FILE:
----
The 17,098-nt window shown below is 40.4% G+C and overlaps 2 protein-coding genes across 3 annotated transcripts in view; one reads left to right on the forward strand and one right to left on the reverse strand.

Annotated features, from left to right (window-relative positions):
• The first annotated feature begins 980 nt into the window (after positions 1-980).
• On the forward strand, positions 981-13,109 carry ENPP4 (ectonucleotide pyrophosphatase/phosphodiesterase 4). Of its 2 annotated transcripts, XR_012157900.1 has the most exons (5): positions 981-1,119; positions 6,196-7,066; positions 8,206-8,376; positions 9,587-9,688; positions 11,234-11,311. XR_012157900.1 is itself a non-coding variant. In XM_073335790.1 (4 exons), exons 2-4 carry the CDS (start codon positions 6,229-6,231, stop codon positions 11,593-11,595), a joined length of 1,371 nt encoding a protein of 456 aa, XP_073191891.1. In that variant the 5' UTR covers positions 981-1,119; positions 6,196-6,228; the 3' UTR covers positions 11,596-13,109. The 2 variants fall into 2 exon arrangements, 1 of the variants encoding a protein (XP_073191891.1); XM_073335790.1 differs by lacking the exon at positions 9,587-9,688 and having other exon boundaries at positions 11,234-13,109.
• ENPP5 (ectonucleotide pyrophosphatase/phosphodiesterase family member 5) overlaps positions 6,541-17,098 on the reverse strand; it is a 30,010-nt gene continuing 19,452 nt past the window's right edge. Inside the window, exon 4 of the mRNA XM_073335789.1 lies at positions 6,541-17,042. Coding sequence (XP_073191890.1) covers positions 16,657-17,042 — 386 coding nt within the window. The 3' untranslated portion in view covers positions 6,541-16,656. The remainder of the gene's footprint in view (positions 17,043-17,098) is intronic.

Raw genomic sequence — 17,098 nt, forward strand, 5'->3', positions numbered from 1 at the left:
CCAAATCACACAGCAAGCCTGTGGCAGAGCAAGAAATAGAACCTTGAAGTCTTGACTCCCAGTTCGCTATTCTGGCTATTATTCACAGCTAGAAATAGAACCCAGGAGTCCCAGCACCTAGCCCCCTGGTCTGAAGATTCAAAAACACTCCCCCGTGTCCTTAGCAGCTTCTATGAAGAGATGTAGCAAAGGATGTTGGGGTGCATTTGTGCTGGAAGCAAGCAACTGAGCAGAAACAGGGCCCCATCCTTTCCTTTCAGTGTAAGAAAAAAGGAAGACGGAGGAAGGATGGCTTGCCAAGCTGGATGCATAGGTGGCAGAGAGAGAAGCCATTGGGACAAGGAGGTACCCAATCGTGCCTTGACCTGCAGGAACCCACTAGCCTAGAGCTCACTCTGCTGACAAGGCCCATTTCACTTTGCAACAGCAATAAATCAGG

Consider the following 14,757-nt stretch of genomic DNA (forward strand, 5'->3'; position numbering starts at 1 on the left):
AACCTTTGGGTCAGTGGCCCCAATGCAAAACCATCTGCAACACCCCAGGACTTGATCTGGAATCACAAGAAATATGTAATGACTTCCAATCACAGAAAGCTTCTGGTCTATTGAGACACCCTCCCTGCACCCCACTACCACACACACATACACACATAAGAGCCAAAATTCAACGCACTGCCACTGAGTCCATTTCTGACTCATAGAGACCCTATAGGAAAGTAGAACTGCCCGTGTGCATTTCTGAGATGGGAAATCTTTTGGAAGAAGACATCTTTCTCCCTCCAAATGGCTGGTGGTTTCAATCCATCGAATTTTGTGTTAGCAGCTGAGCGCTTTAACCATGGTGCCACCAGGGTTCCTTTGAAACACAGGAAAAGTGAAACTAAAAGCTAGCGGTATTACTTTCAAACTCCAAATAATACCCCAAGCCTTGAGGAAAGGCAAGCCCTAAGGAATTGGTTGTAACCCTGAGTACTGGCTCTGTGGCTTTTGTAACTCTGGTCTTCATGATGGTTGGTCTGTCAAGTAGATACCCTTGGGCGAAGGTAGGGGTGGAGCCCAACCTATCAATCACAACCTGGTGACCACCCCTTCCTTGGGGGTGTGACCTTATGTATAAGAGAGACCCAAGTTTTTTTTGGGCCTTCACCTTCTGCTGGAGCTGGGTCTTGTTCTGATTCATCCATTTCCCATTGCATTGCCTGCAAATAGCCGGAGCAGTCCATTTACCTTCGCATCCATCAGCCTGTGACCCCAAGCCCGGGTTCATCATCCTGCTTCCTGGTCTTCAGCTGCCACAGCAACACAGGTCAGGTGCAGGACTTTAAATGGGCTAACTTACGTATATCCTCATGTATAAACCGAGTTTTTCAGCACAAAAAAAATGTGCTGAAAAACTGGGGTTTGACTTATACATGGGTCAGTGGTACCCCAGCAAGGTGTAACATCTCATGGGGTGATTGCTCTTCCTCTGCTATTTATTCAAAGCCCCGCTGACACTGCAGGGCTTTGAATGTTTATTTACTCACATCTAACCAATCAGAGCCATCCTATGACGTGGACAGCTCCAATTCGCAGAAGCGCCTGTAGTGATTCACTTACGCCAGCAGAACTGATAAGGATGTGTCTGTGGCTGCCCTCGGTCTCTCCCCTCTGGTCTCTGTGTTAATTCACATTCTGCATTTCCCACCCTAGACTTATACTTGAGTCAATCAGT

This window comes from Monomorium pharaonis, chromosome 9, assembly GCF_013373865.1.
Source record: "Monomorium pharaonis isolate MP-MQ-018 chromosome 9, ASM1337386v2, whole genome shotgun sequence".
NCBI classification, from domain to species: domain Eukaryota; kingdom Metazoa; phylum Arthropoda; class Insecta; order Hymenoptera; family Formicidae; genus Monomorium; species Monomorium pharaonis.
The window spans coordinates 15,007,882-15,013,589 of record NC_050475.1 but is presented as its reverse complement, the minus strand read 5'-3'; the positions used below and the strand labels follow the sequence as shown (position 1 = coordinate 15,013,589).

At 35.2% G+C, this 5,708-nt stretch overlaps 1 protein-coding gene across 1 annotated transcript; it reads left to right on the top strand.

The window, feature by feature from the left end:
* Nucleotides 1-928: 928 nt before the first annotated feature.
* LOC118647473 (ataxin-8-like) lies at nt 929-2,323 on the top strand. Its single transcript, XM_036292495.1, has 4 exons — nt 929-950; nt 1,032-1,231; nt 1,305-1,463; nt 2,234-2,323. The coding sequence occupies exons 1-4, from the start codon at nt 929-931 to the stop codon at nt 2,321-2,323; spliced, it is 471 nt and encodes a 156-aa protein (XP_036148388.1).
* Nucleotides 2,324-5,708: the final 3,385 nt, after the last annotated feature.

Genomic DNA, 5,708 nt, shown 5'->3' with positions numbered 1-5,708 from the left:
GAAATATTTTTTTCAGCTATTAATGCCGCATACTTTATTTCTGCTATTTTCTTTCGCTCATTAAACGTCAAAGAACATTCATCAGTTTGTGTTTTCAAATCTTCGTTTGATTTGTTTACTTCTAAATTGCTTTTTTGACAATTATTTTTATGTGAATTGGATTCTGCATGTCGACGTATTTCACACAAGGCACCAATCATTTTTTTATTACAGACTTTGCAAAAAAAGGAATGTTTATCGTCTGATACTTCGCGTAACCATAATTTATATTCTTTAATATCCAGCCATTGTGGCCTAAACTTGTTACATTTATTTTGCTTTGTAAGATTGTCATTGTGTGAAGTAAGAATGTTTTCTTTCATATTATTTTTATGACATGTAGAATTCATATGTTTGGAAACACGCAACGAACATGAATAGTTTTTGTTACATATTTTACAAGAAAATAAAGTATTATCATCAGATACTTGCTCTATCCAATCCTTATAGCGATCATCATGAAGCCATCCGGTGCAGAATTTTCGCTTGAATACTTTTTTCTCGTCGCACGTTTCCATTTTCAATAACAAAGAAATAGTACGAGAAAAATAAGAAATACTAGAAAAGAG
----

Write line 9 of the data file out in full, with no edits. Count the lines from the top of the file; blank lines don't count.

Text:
AACCTTTGGGTCAGTGGCCCCAATGCAAAACCATCTGCAACACCCCAGGACTTGATCTGGAATCACAAGAAATATGTAATGACTTCCAATCACAGAAAGCTTCTGGTCTATTGAGACACCCTCCCTGCACCCCACTACCACACACACATACACACATAAGAGCCAAAATTCAACGCACTGCCACTGAGTCCATTTCTGACTCATAGAGACCCTATAGGAAAGTAGAACTGCCCGTGTGCATTTCTGAGATGGGAAATCTTTTGGAAGAAGACATCTTTCTCCCTCCAAATGGCTGGTGGTTTCAATCCATCGAATTTTGTGTTAGCAGCTGAGCGCTTTAACCATGGTGCCACCAGGGTTCCTTTGAAACACAGGAAAAGTGAAACTAAAAGCTAGCGGTATTACTTTCAAACTCCAAATAATACCCCAAGCCTTGAGGAAAGGCAAGCCCTAAGGAATTGGTTGTAACCCTGAGTACTGGCTCTGTGGCTTTTGTAACTCTGGTCTTCATGATGGTTGGTCTGTCAAGTAGATACCCTTGGGCGAAGGTAGGGGTGGAGCCCAACCTATCAATCACAACCTGGTGACCACCCCTTCCTTGGGGGTGTGACCTTATGTATAAGAGAGACCCAAGTTTTTTTTGGGCCTTCACCTTCTGCTGGAGCTGGGTCTTGTTCTGATTCATCCATTTCCCATTGCATTGCCTGCAAATAGCCGGAGCAGTCCATTTACCTTCGCATCCATCAGCCTGTGACCCCAAGCCCGGGTTCATCATCCTGCTTCCTGGTCTTCAGCTGCCACAGCAACACAGGTCAGGTGCAGGACTTTAAATGGGCTAACTTACGTATATCCTCATGTATAAACCGAGTTTTTCAGCACAAAAAAAATGTGCTGAAAAACTGGGGTTTGACTTATACATGGGTCAGTGGTACCCCAGCAAGGTGTAACATCTCATGGGGTGATTGCTCTTCCTCTGCTATTTATTCAAAGCCCCGCTGACACTGCAGGGCTTTGAATGTTTATTTACTCACATCTAACCAATCAGAGCCATCCTATGACGTGGACAGCTCCAATTCGCAGAAGCGCCTGTAGTGATTCACTTACGCCAGCAGAACTGATAAGGATGTGTCTGTGGCTGCCCTCGGTCTCTCCCCTCTGGTCTCTGTGTTAATTCACATTCTGCATTTCCCACCCTAGACTTATACTTGAGTCAATCAGT